Poverty and Crime
I wanted to touch on this subject because I hear so little in-depth discussion about the issue. It’s somewhat of a political-correctness third rail to talk about. There’s little doubt that there is more crime in poverty, even if one factors in the large amount of white-collar crime that goes uninvestigated, unprosecuted and under-punished. But to suggest a connection between poverty and crime is to draw sharp and impassioned criticism, accusations of economic bigotry and racism. Stating that there is a connection makes it sound like you are saying that poor people are innately criminal, which also suggests that they are innately poor. So most people tend to stay off the topic, especially in talking-head mode, where lengthy explanations don’t fit or work particularly well. But I thought I’d express my own theory on the matter, unresearched and unproven as it may be.
The way I see it, all of us exist on a spectrum of likelihood to commit a wrong. Some people will commit a wrong no matter what, even if they have everything to lose and nothing to gain. Other people would never commit a wrong, no matter how bad or desperate their situation may be. Most people live between those two extremes, with a variety of situational variables determining our exact location in that range. One way to refer to it is your “price”–what’s your price for doing something wrong? If someone asked you to commit a crime, how high a price would they have to offer for you to actually consider and possibly do it? Of course, the variables matter a lot: what kind of crime? What chance is there of being caught? What are your circumstances–are you well-off, justing getting by, desperately poor? Do you have needs or desires that cannot be met within your current means, and what are they?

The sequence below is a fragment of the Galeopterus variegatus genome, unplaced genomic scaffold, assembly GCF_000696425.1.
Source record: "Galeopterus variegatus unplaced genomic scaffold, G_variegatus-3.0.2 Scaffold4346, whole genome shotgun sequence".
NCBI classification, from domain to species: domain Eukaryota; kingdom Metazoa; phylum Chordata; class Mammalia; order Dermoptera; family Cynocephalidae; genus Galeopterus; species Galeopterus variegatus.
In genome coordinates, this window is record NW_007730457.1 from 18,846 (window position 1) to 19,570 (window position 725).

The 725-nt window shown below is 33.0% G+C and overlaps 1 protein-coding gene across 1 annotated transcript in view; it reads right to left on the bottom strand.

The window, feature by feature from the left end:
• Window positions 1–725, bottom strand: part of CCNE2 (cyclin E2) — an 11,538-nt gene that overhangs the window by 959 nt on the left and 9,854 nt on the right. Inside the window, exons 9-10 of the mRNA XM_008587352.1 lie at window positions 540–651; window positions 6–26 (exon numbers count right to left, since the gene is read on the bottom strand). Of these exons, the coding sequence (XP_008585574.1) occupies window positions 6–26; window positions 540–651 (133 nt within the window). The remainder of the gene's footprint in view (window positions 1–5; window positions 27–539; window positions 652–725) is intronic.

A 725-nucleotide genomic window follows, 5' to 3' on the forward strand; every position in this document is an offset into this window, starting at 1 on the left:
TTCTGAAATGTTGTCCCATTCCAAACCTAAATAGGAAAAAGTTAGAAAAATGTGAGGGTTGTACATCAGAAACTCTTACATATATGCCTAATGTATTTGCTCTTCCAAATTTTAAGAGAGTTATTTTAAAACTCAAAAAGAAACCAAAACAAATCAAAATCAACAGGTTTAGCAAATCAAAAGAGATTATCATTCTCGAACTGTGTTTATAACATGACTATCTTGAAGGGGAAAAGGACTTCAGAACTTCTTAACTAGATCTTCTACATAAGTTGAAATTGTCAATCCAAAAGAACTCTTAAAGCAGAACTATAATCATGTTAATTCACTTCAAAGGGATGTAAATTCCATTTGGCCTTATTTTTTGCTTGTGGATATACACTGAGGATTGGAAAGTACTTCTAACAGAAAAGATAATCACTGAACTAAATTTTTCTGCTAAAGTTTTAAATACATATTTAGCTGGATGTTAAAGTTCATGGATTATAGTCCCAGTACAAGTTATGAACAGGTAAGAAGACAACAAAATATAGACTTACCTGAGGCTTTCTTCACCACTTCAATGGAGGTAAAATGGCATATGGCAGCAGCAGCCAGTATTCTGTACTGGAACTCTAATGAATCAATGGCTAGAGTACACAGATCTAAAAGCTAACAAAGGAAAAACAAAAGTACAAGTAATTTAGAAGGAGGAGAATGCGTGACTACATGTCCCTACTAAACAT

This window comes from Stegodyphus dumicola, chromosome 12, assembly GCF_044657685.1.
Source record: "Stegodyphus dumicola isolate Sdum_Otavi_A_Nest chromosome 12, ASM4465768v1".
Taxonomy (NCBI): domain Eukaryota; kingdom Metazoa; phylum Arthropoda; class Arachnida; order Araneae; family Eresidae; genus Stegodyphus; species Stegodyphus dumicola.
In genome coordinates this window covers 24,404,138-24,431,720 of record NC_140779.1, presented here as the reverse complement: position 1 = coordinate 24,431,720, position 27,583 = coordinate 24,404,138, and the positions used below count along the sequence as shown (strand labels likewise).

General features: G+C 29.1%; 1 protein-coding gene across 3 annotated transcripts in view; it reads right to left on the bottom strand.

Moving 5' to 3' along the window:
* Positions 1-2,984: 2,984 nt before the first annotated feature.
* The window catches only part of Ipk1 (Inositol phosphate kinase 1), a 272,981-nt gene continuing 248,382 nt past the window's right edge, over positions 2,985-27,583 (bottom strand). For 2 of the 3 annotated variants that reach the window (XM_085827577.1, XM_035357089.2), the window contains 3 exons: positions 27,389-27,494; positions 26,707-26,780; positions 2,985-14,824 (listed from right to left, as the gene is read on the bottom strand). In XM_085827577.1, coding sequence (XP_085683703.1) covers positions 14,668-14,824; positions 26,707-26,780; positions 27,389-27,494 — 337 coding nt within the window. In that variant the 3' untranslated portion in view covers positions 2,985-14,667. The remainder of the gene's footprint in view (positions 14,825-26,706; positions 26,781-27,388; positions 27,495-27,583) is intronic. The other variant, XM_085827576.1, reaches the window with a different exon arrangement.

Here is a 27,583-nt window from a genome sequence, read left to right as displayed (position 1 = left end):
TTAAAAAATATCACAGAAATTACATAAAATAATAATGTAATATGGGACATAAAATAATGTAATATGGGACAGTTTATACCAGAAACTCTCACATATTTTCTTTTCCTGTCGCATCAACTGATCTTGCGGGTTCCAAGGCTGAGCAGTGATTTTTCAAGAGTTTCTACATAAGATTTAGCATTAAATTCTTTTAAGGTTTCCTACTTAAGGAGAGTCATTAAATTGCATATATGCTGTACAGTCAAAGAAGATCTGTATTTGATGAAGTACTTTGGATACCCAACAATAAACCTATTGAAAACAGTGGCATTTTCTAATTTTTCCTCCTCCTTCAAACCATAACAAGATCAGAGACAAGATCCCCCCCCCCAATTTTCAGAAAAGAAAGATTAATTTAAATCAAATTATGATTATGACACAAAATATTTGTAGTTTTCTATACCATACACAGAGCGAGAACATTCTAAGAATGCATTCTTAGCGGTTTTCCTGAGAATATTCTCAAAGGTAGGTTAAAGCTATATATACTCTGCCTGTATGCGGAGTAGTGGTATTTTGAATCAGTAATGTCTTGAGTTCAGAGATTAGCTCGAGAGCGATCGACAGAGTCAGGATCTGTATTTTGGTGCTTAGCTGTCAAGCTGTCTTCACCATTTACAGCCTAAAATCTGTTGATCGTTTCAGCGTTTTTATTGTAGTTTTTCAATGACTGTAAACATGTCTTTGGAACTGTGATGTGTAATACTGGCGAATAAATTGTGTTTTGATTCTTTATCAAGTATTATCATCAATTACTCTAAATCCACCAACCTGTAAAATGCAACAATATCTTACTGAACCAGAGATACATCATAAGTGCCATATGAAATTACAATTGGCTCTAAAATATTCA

This defines your place on that scale. We all like to think we’re way at the “never commit a crime” end, but then again, how many of us are in desperate situations? And that’s the defining variable when it comes to the connection between poverty and crime: whether things are good or bad for you.
Take the “likelihood to commit a wrong” spectrum, and add the dimension of “how well off are you.” If all of us were enjoying the best life, well-off, happy, hopeful and not needful of anything, the crime rate would be close to zero, as few people would have their “need to commit a wrong” trigger pulled. But go to the other end of the “well-off” scale, where all of us are in dire straits, desperate for food, needful of anything and everything, especially providing for children and other loved ones. Or it could be emotional strain, stress, or passion of the moment. There would still be some who never commit a crime, but there’s no denying that a lot more of us would be committing wrongs, our conditions for doing so having been met.
And so we exist between those extremes; but as our situations become more grave, hopeless and despairing, our triggers are pulled. And that’s why there would be more crime in a poverty-ridden area: not because the people there are more bent on crime, but because the situation of poverty brings more of us over that line. Take the people of a poor community and the people of a wealthy community and reverse their fortunes, and the results will be the same–those put in poverty will have more reason to commit a wrong. It’s not innate, it’s situational.
One interesting side discussion on this issue is, what keeps us from doing wrong? Is it fear of punishment, a sense of absolute morality, a desire not to harm or wrong others, or simple self-respect? More likely, of course, a combination of two or more of the above, if not a combination of all in differing degrees. This is where I have less respect for the whole “you’ll go to Hell if you sin” philosophy: it allows for empty morality, for someone who whose ethicality is weak and only kept in check by fear. But the concept of Hell is a different discussion, for a different time.